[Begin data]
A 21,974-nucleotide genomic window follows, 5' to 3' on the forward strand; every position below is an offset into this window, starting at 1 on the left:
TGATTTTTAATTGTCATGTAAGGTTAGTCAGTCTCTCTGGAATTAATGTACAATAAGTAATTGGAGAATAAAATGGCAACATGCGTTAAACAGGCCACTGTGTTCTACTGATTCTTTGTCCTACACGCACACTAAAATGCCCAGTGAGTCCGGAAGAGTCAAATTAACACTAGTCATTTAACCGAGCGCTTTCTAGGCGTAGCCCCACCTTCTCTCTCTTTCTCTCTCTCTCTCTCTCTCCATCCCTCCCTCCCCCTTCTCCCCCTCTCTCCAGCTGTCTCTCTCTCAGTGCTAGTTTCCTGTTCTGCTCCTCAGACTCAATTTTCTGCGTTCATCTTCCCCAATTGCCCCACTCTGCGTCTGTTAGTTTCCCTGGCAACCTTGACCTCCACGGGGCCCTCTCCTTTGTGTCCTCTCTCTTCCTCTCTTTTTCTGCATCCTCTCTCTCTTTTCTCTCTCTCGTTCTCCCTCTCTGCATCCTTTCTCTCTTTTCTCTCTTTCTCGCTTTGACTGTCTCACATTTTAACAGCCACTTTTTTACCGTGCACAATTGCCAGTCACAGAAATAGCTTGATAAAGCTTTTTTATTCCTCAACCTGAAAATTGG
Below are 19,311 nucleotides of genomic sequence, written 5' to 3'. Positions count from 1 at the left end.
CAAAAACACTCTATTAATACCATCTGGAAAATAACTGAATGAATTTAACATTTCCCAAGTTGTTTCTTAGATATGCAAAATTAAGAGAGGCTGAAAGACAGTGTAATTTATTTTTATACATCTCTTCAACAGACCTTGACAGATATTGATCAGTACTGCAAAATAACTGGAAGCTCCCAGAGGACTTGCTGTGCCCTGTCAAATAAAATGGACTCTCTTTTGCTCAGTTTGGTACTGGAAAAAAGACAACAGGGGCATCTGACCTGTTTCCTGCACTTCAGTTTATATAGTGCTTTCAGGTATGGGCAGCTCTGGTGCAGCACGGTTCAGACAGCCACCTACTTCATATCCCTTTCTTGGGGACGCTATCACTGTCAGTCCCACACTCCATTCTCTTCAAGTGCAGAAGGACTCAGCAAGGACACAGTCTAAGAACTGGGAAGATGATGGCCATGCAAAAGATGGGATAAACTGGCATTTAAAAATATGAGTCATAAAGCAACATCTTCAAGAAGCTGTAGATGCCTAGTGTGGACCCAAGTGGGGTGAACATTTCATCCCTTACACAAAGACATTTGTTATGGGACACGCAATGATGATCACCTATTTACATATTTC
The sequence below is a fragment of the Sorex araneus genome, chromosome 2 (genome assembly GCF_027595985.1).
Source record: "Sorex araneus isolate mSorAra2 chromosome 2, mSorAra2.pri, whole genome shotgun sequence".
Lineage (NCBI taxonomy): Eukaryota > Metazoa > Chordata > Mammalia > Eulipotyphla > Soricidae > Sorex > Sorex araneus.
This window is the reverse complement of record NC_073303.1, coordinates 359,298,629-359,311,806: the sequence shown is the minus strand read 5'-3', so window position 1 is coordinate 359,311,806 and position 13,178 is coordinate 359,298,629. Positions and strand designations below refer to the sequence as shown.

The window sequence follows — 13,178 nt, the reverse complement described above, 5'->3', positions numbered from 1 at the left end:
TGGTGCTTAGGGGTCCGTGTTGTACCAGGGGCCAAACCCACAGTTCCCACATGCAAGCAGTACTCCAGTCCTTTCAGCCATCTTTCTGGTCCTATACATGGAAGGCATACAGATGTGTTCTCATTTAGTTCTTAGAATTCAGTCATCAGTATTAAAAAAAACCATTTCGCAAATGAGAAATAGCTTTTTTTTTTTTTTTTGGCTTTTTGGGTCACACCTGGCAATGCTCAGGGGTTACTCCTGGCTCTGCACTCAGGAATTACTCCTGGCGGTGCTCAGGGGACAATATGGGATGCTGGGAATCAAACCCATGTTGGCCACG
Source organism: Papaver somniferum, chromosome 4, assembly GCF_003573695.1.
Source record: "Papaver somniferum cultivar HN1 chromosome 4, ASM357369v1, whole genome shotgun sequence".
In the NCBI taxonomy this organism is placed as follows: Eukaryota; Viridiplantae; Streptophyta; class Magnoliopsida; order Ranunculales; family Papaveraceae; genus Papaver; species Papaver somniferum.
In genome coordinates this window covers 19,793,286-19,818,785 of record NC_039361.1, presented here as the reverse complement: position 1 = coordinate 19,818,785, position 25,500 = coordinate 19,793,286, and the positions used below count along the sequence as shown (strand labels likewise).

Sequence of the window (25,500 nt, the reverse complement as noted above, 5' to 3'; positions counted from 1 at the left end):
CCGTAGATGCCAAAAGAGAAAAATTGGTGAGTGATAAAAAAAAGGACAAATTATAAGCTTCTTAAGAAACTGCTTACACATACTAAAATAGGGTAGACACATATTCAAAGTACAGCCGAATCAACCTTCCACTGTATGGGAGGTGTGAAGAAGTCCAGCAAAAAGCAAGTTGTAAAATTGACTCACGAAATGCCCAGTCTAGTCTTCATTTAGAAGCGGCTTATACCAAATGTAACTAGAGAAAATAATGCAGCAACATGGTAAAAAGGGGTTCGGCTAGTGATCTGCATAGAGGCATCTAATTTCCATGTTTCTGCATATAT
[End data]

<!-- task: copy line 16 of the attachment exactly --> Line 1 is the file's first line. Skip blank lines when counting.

CCGTAGATGCCAAAAGAGAAAAATTGGTGAGTGATAAAAAAAAGGACAAATTATAAGCTTCTTAAGAAACTGCTTACACATACTAAAATAGGGTAGACACATATTCAAAGTACAGCCGAATCAACCTTCCACTGTATGGGAGGTGTGAAGAAGTCCAGCAAAAAGCAAGTTGTAAAATTGACTCACGAAATGCCCAGTCTAGTCTTCATTTAGAAGCGGCTTATACCAAATGTAACTAGAGAAAATAATGCAGCAACATGGTAAAAAGGGGTTCGGCTAGTGATCTGCATAGAGGCATCTAATTTCCATGTTTCTGCATATAT